A quant hedge fund is launching active crypto-investing strategies in the U.S. with an ambitious pitch: Get exposure to the virtual-money boom with less of that crazy volatility.
Cambrian Asset Management is set to offer two trusts next month tied to Bitcoin and Ethereum respectively, it said in a Wednesday statement.
The $200 million firm based in Mill Valley, California, is among a growing slate of institutional money managers offering active trades for the crypto-curious. With executives from Winton Capital and Millennium Management, Cambrian has run a digital-asset fund over the past three years for clients.
Its flagship hedge fund, which trades some 50 assets from the virtual world with leverage, has returned 76% this year through August, according to a person familiar with the matter. That compares with an 108% gain in an index of the 10 largest cryptocurrencies and a 62% rise in Bitcoin.
Cambrian says that while it might not match every dizzying surge, it’s managed to cut the downside volatility of digital tokens by more than 70% versus going long outright with a passive bet. The firm’s systematic model dials exposures up and down based on market signals like price and volume.
The two trusts will both charge a 4% management fee -- roughly double that of the Grayscale Bitcoin Trust, the passive behemoth with around $28 billion in total assets. The firm says the two products will be the first of their kind for the industry.
“It’s for investors that want to have substantially more than just a passive approach, want to have an active approach, are cognizant of the downside and are prepared to pay higher fees,” according to Cambrian President Tony Fenner-Leitao, the former chief executive officer of Winton Capital.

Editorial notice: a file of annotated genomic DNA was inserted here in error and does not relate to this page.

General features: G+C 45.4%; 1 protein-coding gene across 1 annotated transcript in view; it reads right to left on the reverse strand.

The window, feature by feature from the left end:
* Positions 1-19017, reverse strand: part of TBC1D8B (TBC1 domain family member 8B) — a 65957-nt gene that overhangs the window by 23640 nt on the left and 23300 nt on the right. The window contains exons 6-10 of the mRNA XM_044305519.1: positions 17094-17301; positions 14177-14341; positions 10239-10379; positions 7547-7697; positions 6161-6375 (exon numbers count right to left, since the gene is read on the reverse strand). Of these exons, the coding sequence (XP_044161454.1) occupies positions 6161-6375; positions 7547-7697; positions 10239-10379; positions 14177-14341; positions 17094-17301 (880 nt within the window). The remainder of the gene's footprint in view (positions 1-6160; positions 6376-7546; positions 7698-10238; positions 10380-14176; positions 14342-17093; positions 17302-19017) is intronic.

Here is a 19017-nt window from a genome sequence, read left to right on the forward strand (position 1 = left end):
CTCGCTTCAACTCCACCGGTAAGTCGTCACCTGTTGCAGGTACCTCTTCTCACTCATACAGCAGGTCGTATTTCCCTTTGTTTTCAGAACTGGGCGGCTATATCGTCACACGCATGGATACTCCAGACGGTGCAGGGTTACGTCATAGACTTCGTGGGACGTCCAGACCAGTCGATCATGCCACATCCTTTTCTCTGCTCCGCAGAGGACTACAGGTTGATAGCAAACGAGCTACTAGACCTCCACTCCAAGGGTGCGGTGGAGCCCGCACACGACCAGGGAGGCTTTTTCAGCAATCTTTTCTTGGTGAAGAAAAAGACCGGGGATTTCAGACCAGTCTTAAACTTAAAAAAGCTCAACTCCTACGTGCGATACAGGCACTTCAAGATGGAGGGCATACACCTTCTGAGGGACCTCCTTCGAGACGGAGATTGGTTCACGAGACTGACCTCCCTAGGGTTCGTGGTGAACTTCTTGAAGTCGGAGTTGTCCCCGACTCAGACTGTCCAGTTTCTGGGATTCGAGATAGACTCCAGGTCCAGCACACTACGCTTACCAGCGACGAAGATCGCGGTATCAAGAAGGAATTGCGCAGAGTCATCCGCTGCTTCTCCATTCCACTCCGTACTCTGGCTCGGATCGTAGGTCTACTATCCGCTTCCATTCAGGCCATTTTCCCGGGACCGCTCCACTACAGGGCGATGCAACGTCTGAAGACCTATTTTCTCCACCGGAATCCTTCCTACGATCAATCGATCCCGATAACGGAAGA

Crypto demand has cooled somewhat with Bitcoin still down around 33% from its $65,000 peak in April. The Grayscale fund, which trades in the secondary market but cannot be redeemed directly, has maintained a discount to its net asset value from March onward. A U.S. regulatory crackdown of late has seen industry players threatened with lawsuits or cease-and-desist orders.
Unlike the Cambrian hedge fund, the two trusts will not go net short or use leverage, says CEO Martin Green. When the systematic model flashes bearish signals, the firm will reduce crypto exposures either by selling the underlying asset to raise cash or by using derivatives to hedge positions.
The firm plans to start secondary trading of the shares in about a year. The trusts are open directly to accredited investors that put in at least $50,000.
With policy makers still undecided on Bitcoin exchange-traded funds, a select few asset managers have launched trusts to offer crypto products for the broader public. There are now two tracking Bitcoin in the U.S. that are traded in the secondary market, both of which are passive, according to Bloomberg Intelligence. Unlike ETFs, shares in these trusts cannot be freely created and redeemed.
Like many systematic funds in stocks and cross-asset futures, Cambrian looks at market signals to divine trends. That’s helped it eke out crypto gains even in May, when Bitcoin plummeted 35%.
“Everybody likes the upside volatility but the downside volatility is the cost,” said Green. “It manifests itself in specific months when Bitcoin or Ethereum is down 20, 30, 40, 50% and investors in our strategies are not suffering that type of drawdown.”
(Adds context on U.S. regulatory crackdown in eighth paragraph)
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